But some of the shows cut a little too close to the bone. If you are at all sensitive to other people's pain, some of the episodes will undoubtedly make you flinch. Anna, a self-proclaimed nerd admits, "yeah, I've had some pretty tough times. In fourth grade everyone just sort of turned on me, and so I just turned inward." You gotta wonder, is she being helped here or just plain exploited?

And though you'll see all types of people you would never see on The Real World, and you'll be glad to see all those mean kids looking like the assholes they really are, the show -- ultimately -- isn't socially progressive. Despite the fact that the show's title "Made" emphasizes the creative aspects of "performing" one's personality ( thus begging the question who makes you -- You or your classmates? You or your parents? You or your friends?), it doesn't actually challenge the fascistic social hierarchies in which these questions and conflicts arise. And while the program proves that an individual may puncture through or momentarily alter these hierchies, it leaves the masses (high school kids everywhere) high and dry. Much like the days of Carnival, MTV's Made more likely "turns the world (of high school) upside down" than it actually alters anything for the long term.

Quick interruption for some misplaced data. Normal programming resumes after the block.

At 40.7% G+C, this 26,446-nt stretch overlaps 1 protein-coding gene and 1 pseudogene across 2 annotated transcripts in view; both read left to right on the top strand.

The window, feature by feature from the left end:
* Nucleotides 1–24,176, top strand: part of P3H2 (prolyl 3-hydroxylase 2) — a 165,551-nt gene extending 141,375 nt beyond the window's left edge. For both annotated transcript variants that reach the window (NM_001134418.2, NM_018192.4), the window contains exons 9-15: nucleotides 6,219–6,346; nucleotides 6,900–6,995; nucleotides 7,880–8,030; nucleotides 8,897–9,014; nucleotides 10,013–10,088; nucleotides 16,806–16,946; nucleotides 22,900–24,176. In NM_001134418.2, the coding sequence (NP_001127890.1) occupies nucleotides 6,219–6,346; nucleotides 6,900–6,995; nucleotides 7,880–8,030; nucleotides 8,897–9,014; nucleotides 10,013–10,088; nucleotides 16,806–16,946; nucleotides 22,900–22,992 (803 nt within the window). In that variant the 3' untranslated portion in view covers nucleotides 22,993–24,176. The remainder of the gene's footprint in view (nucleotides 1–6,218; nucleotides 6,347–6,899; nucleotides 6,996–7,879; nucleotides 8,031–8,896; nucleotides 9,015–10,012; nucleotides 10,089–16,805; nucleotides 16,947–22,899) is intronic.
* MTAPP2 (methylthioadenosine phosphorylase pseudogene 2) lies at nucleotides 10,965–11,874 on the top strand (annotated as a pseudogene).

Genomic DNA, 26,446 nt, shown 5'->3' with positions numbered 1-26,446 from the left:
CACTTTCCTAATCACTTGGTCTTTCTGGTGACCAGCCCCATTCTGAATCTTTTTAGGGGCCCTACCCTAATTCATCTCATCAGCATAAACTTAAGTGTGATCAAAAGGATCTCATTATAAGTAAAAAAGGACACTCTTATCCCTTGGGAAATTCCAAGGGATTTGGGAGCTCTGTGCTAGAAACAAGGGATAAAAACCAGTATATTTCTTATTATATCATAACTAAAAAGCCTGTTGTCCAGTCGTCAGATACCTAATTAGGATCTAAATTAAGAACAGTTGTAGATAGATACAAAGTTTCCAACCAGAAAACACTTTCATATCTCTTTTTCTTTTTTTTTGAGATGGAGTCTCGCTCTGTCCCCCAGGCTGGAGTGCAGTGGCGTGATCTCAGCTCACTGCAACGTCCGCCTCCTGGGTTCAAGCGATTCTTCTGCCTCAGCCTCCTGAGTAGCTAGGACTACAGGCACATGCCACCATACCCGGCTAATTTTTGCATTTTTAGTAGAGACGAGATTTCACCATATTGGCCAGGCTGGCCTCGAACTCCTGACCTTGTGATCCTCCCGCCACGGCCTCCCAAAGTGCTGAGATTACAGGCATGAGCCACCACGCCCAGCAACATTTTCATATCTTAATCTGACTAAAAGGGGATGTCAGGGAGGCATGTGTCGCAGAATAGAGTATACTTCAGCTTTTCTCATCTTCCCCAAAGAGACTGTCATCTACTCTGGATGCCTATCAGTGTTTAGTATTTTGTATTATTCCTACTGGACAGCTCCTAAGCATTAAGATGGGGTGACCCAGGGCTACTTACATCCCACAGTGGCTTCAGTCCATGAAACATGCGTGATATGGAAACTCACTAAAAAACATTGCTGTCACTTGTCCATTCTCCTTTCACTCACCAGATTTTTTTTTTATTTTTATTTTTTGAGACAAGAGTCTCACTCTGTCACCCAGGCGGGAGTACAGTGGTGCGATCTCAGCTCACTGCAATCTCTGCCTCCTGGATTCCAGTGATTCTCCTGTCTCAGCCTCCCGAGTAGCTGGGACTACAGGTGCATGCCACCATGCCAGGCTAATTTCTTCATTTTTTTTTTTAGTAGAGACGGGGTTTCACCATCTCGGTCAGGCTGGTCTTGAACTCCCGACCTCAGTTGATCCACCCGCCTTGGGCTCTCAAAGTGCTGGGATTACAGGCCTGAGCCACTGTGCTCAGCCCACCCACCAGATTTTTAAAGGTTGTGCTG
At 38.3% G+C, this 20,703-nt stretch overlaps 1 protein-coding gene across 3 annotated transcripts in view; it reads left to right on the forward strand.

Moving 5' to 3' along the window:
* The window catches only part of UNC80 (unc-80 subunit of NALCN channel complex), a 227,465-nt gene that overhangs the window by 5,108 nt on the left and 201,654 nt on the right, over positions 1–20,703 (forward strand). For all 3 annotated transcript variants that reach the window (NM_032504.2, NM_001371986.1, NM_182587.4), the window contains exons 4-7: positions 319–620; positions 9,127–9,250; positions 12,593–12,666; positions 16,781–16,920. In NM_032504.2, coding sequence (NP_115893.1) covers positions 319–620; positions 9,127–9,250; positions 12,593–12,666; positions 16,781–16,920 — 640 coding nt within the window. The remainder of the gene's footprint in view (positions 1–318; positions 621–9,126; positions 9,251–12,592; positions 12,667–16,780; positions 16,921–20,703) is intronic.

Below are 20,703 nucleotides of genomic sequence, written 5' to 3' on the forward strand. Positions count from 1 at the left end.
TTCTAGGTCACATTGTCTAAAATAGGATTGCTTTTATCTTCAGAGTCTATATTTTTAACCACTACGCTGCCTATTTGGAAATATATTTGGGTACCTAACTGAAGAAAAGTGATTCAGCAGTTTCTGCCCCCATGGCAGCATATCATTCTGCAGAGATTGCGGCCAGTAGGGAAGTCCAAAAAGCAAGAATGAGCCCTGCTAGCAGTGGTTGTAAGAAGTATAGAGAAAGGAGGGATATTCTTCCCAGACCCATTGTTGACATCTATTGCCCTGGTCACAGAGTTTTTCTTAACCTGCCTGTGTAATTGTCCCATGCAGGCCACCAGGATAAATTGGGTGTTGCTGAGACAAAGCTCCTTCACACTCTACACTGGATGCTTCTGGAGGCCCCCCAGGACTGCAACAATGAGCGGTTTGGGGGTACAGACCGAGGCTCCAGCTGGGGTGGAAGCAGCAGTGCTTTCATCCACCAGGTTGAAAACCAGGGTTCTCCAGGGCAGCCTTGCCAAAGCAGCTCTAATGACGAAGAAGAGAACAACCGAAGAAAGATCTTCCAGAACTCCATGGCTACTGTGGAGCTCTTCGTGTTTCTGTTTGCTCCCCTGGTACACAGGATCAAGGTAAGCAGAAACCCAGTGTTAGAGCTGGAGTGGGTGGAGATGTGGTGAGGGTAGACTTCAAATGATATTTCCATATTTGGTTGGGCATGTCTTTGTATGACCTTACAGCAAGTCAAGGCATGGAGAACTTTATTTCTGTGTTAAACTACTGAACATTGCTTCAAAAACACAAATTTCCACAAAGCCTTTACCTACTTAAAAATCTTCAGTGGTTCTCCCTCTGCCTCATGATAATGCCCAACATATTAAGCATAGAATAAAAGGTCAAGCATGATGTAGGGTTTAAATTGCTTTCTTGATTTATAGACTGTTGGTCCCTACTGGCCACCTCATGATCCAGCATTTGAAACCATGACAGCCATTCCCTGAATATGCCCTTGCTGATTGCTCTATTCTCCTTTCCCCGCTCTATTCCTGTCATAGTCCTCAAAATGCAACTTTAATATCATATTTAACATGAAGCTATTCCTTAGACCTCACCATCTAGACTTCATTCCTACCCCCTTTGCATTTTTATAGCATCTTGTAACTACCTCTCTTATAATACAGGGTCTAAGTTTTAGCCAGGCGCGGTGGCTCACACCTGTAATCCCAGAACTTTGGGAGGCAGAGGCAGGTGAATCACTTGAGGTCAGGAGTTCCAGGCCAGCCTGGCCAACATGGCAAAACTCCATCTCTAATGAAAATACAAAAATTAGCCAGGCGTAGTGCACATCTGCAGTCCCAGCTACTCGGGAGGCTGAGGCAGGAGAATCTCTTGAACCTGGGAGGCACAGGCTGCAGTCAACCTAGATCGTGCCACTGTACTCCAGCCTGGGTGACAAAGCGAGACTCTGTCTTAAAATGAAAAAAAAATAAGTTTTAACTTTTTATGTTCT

And the show's structure is particularily frustrating, for it perenially casts the subject as a "nerd" or "outsider" who heroically embarks on a lonely adventure. The show fails to really critique the repressive culture of high school -- basically implicating the subject for their own "outsiderness" -- and affirms the power of the individual over the power of the collective. The message: anyone can be popular if they just really try. Never mind questioning the way the oppressive systemes of said popularity operate, or critiquing the values of a culture that invests so much in an astringent power structure that basically works to keep the people down.